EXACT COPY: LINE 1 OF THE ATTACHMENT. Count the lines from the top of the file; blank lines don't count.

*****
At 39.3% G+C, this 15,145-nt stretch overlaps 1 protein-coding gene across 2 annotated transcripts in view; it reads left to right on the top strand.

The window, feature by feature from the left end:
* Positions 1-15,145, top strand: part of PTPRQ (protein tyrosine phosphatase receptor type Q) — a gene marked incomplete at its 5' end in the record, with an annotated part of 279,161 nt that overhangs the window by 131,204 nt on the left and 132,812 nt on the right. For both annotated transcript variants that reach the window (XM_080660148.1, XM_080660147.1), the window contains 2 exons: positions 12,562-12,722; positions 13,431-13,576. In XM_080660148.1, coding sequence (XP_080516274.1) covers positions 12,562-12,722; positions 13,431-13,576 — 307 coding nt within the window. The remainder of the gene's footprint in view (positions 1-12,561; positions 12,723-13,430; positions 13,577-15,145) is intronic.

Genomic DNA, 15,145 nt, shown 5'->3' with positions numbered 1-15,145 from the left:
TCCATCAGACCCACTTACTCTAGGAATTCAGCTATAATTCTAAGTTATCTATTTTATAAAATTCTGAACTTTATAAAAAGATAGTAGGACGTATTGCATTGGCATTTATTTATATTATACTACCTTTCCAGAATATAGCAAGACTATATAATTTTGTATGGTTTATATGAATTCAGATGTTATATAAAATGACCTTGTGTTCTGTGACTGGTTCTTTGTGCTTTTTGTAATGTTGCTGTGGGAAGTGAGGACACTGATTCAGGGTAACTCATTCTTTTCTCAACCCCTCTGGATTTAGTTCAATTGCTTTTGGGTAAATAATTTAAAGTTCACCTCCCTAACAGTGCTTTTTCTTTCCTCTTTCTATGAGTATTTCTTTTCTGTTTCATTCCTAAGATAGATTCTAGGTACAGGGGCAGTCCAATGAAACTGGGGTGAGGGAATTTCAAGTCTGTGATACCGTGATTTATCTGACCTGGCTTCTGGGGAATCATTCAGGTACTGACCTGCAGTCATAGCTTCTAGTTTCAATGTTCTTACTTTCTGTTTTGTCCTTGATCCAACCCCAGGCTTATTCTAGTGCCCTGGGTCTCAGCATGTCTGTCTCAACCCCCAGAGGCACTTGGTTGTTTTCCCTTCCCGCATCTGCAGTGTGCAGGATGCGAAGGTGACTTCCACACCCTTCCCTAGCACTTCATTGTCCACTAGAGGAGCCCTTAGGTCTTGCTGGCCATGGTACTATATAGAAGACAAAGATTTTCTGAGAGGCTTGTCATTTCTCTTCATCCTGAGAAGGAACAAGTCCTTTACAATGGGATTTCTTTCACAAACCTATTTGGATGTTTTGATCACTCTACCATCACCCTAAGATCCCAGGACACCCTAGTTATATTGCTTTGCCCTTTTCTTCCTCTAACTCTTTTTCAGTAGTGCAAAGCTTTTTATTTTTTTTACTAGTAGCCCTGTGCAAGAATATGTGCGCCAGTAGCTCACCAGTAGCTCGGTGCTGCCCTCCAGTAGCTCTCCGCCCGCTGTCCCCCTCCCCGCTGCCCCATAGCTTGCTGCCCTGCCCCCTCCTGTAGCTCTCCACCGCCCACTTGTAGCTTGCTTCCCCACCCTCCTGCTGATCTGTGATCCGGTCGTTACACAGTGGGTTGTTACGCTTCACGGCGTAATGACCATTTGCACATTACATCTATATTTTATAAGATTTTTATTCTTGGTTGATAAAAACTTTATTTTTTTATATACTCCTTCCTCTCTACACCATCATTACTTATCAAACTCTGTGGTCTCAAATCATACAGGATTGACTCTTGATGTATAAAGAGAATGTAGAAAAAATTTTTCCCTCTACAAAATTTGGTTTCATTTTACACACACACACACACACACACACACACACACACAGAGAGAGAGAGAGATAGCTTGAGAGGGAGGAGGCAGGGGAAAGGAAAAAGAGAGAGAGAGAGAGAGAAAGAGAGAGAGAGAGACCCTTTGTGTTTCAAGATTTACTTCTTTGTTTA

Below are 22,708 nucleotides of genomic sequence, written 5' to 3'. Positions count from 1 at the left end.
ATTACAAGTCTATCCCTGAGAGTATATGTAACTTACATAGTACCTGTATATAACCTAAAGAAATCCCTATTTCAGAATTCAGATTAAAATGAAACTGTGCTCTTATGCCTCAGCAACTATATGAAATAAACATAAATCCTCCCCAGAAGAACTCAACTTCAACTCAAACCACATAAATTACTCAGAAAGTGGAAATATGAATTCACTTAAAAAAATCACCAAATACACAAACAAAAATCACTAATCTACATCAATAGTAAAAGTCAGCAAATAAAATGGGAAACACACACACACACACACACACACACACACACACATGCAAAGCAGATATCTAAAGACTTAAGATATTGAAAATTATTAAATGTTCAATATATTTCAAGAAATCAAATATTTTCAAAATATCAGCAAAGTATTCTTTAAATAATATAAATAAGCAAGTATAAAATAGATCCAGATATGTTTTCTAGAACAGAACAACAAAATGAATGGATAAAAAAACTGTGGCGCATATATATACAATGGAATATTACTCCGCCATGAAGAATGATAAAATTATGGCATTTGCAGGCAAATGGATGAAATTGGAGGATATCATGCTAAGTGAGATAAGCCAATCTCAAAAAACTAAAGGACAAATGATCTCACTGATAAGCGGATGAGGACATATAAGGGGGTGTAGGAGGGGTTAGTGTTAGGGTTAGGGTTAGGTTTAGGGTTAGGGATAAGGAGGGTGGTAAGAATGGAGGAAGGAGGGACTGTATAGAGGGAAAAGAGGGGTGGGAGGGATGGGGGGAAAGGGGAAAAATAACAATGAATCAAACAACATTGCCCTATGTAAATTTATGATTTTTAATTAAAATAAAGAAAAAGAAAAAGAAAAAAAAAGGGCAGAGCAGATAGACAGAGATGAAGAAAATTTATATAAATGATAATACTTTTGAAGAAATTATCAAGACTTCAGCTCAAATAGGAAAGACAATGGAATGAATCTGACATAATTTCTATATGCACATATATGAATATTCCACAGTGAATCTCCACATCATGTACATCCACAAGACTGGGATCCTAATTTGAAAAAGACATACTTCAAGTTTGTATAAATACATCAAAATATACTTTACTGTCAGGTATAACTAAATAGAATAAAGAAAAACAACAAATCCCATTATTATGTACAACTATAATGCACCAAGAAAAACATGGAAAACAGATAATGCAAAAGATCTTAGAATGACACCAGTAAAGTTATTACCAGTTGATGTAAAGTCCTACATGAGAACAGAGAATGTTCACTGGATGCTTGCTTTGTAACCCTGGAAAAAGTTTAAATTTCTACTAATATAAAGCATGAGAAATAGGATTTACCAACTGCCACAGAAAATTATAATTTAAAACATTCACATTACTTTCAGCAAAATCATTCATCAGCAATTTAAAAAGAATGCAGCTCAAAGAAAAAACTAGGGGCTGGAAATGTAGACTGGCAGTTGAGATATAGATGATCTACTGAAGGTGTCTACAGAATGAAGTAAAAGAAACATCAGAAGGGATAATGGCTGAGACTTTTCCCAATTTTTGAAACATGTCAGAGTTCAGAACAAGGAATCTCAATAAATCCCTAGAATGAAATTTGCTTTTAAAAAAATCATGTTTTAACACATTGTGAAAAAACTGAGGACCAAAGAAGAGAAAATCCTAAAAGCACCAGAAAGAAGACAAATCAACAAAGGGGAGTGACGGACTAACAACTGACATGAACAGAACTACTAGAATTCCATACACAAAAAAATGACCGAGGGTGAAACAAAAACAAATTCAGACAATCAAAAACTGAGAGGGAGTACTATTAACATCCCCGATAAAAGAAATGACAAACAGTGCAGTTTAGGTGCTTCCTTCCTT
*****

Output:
At 39.3% G+C, this 15,145-nt stretch overlaps 1 protein-coding gene across 2 annotated transcripts in view; it reads left to right on the top strand.